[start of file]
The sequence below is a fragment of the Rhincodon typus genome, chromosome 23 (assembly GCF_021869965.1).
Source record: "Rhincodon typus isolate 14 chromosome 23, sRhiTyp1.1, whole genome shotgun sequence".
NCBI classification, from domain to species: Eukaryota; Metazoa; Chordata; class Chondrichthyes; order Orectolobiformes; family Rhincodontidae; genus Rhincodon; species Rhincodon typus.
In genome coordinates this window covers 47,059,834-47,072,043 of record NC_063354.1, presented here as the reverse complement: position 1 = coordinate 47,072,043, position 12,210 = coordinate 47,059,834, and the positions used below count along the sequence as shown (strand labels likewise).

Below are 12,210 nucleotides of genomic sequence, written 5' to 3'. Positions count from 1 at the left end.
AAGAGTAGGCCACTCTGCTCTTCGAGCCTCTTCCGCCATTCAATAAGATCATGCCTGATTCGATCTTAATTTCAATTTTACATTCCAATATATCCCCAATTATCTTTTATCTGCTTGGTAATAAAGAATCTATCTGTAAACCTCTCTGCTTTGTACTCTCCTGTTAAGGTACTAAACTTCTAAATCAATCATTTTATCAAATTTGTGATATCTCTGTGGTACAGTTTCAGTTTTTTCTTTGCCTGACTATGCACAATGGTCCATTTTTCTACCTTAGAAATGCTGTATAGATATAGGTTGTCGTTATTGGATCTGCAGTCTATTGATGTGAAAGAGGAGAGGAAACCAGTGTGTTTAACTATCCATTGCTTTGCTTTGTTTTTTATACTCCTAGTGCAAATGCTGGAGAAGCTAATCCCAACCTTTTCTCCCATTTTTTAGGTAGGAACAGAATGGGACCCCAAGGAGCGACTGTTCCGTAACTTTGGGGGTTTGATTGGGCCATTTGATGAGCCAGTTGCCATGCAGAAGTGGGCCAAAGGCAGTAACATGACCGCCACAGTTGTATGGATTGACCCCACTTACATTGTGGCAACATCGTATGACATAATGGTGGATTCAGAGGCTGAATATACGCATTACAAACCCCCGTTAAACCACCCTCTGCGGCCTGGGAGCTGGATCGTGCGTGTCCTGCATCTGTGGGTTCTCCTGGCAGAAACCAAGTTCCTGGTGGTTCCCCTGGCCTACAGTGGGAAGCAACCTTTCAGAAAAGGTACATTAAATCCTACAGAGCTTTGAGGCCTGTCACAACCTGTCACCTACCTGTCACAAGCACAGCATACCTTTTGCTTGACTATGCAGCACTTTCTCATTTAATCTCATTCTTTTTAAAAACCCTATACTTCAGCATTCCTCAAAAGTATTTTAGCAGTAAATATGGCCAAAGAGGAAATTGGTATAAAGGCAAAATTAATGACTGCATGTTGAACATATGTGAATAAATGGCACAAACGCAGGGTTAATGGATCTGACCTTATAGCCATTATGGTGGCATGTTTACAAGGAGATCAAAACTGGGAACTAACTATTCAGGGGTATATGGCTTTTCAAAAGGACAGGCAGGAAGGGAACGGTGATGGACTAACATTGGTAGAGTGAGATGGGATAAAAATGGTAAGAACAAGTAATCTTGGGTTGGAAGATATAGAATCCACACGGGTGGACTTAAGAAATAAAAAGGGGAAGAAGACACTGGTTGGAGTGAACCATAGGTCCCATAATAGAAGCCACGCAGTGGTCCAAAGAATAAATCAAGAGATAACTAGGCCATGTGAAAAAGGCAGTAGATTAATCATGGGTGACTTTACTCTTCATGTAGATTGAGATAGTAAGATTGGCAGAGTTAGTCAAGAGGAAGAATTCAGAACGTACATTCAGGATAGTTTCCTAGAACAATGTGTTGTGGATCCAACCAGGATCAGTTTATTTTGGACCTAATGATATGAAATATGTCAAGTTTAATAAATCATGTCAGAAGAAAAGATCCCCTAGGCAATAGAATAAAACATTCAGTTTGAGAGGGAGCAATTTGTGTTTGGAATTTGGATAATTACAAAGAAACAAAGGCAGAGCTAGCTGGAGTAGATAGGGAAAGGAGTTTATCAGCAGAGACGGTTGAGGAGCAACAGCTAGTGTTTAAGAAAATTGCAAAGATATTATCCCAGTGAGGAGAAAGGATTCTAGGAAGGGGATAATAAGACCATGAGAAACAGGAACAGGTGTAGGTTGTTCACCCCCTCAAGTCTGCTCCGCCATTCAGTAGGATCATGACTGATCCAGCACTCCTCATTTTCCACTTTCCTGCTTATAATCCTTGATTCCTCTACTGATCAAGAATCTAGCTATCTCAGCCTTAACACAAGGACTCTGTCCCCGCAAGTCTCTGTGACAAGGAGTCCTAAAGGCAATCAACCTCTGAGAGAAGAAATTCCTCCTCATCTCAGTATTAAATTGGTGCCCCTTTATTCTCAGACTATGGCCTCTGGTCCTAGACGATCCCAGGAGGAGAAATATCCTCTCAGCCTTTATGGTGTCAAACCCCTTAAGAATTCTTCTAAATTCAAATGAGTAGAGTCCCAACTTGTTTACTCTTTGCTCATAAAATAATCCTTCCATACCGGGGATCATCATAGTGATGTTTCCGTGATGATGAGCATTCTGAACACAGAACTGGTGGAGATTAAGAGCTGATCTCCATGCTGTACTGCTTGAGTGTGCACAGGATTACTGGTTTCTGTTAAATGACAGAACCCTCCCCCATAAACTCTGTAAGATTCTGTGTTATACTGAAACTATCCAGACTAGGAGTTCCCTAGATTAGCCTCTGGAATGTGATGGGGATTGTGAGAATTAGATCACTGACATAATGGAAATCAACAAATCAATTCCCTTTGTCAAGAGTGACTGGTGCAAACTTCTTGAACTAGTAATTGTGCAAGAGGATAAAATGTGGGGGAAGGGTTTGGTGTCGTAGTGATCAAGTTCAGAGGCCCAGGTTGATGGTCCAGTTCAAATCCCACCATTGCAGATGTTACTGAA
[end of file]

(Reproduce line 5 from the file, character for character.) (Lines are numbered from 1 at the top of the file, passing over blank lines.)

Below are 12,210 nucleotides of genomic sequence, written 5' to 3'. Positions count from 1 at the left end.